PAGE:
Paralegal Schools

Training for a Paralegal Career

Choosing a paralegal program is an important step to a successful career and can directly impact the amount of time it takes to obtain entry-level employment. Georgia Association of Paralegals (GAP) is often asked for recommendations and assistance in making this crucial decision.

GAP does not evaluate paralegal programs and provides no accreditation or other “stamp of approval” for paralegal programs. However, in an effort to provide assistance to those who wish to pursue paralegal studies, we have researched and developed a list of schools which offer paralegal training (see below). The list includes contact information, type of program(s) offered, and what is known about each school’s accreditation.

We will attempt to keep this list updated and ask that you inform us if you see any errors that need to be corrected. We do not claim to include EVERY program, and if a program is not listed it simply means we are not aware of its existence or were not able to obtain enough information to be helpful.

GAP has posted its Position Statements on this website, which address the minimum standards that GAP supports for entry-level paralegals and a statement regarding short-term paralegal programs.

We also recommend the following websites as resources for answering common questions that arise when you are considering the pursuit of paralegal training:

  • American Bar Association (ABA) Standing Committee on Paralegals and
    The Standing Committee on Paralegals develops and promotes policies relating to the education, employment, training and effective use of paralegals. In addition to overseeing its ABA-approved programs (directory provided on the website), the Standing Committee also monitors trends in the field. The Standing Committee maintains an information service for those persons interested in becoming paralegals. In an average year, the staff office processes and responds to more than 6,000 requests for information and/or requests for assistance.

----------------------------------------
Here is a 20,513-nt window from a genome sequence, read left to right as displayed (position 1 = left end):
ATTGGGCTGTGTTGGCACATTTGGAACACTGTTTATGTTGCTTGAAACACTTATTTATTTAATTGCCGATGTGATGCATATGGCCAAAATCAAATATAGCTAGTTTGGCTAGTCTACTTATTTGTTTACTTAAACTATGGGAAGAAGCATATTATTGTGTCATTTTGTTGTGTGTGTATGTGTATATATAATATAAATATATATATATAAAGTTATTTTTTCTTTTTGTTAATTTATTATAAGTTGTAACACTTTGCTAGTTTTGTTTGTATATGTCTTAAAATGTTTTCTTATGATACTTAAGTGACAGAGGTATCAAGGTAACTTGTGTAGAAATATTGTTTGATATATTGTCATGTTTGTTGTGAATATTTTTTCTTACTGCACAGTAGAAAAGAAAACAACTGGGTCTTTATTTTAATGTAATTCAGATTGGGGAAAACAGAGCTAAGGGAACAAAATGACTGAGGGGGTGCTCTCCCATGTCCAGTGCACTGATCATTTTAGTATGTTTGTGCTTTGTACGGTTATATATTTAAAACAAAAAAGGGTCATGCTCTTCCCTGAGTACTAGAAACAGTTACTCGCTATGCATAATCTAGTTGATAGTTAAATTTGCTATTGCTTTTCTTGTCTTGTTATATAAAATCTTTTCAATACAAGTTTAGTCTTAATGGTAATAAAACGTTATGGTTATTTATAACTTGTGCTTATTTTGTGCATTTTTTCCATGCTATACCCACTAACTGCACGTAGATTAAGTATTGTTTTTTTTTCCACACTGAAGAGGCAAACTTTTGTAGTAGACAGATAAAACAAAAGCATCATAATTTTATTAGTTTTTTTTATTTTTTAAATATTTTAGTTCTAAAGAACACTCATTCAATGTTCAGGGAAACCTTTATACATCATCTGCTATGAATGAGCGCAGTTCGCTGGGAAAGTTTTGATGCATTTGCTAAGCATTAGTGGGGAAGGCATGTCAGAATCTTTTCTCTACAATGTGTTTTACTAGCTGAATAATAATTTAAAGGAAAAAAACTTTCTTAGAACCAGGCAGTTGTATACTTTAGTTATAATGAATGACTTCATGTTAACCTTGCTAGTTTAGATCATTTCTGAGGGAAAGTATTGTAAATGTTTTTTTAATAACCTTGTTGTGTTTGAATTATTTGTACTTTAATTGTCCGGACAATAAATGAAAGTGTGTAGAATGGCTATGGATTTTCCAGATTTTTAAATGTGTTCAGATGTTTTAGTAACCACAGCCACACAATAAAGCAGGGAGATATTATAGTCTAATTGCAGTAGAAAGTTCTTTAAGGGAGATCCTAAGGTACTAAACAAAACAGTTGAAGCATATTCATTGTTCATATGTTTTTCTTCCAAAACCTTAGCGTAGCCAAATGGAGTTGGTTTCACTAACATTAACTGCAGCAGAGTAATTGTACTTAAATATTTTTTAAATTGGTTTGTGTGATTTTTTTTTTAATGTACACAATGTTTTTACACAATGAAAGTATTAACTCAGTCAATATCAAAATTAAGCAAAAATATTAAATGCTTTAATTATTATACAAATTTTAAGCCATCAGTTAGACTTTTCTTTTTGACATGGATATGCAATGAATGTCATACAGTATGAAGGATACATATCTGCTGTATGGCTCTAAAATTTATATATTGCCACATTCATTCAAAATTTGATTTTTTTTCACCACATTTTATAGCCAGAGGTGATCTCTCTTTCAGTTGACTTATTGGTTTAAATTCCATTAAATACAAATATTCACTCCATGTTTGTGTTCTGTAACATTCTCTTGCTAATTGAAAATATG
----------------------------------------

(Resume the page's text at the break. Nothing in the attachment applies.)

• National Federation of Paralegal Associations (NFPA)
    Founded in 1974, NFPA was the first national paralegal association. Created as a non-profit federation, NFPA is an issues-driven, policy-oriented professional association directed by its membership. It is comprised of more than 50 member associations and represents over 11,000 individual members reflecting a broad range of experience, education and diversity. It was also the first national association to have a website ( NFPA’s Mission Statement and Core Purpose delineate its dedication to the advancement of the paralegal profession and leadership in the legal community. The website includes information on finding a paralegal program, educational standards, information on the paralegal profession, career resources, CLE, and articles on issues affecting the paralegal profession. 


  • American Association for Paralegal Education (AAfPE)
    AAfPE’s primary purposes are rooted in the continuing development of higher quality education for paralegal students as well as to be the main source of authority in paralegal academics. The website includes information on finding a quality program, choosing a program, educational standards and evaluating programs.